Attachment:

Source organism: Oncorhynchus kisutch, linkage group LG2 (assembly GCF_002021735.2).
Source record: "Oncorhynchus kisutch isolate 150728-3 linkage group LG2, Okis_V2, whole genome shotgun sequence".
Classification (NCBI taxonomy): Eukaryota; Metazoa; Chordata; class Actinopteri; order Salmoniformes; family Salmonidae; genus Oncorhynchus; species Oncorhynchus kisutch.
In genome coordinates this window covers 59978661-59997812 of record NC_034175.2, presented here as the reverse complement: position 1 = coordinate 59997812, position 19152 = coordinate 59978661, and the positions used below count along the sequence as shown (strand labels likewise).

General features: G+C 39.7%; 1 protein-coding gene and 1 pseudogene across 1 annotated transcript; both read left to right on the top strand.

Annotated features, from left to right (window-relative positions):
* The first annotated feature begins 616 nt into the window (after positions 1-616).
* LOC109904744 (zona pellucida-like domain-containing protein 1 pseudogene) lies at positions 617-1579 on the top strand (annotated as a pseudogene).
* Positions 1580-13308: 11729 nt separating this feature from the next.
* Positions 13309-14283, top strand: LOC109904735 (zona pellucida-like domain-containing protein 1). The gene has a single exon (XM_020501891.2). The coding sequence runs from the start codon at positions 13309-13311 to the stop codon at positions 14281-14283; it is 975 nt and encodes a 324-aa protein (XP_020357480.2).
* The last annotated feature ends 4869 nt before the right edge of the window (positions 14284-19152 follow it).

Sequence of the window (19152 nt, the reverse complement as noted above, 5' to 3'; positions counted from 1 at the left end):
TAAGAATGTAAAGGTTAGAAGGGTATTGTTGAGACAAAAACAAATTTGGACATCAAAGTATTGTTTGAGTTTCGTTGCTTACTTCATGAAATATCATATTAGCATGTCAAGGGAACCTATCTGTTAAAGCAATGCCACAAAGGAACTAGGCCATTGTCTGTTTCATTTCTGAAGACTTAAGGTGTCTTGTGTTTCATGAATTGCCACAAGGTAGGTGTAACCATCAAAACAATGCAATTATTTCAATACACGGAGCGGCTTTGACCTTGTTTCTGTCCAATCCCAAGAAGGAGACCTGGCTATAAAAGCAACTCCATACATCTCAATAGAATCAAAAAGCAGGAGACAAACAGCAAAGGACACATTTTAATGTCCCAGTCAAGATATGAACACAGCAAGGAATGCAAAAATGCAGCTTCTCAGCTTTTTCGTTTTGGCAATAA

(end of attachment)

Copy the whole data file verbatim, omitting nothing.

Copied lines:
Source organism: Oncorhynchus kisutch, linkage group LG2 (assembly GCF_002021735.2).
Source record: "Oncorhynchus kisutch isolate 150728-3 linkage group LG2, Okis_V2, whole genome shotgun sequence".
Classification (NCBI taxonomy): Eukaryota; Metazoa; Chordata; class Actinopteri; order Salmoniformes; family Salmonidae; genus Oncorhynchus; species Oncorhynchus kisutch.
In genome coordinates this window covers 59978661-59997812 of record NC_034175.2, presented here as the reverse complement: position 1 = coordinate 59997812, position 19152 = coordinate 59978661, and the positions used below count along the sequence as shown (strand labels likewise).

General features: G+C 39.7%; 1 protein-coding gene and 1 pseudogene across 1 annotated transcript; both read left to right on the top strand.

Annotated features, from left to right (window-relative positions):
* The first annotated feature begins 616 nt into the window (after positions 1-616).
* LOC109904744 (zona pellucida-like domain-containing protein 1 pseudogene) lies at positions 617-1579 on the top strand (annotated as a pseudogene).
* Positions 1580-13308: 11729 nt separating this feature from the next.
* Positions 13309-14283, top strand: LOC109904735 (zona pellucida-like domain-containing protein 1). The gene has a single exon (XM_020501891.2). The coding sequence runs from the start codon at positions 13309-13311 to the stop codon at positions 14281-14283; it is 975 nt and encodes a 324-aa protein (XP_020357480.2).
* The last annotated feature ends 4869 nt before the right edge of the window (positions 14284-19152 follow it).

Sequence of the window (19152 nt, the reverse complement as noted above, 5' to 3'; positions counted from 1 at the left end):
TAAGAATGTAAAGGTTAGAAGGGTATTGTTGAGACAAAAACAAATTTGGACATCAAAGTATTGTTTGAGTTTCGTTGCTTACTTCATGAAATATCATATTAGCATGTCAAGGGAACCTATCTGTTAAAGCAATGCCACAAAGGAACTAGGCCATTGTCTGTTTCATTTCTGAAGACTTAAGGTGTCTTGTGTTTCATGAATTGCCACAAGGTAGGTGTAACCATCAAAACAATGCAATTATTTCAATACACGGAGCGGCTTTGACCTTGTTTCTGTCCAATCCCAAGAAGGAGACCTGGCTATAAAAGCAACTCCATACATCTCAATAGAATCAAAAAGCAGGAGACAAACAGCAAAGGACACATTTTAATGTCCCAGTCAAGATATGAACACAGCAAGGAATGCAAAAATGCAGCTTCTCAGCTTTTTCGTTTTGGCAATAA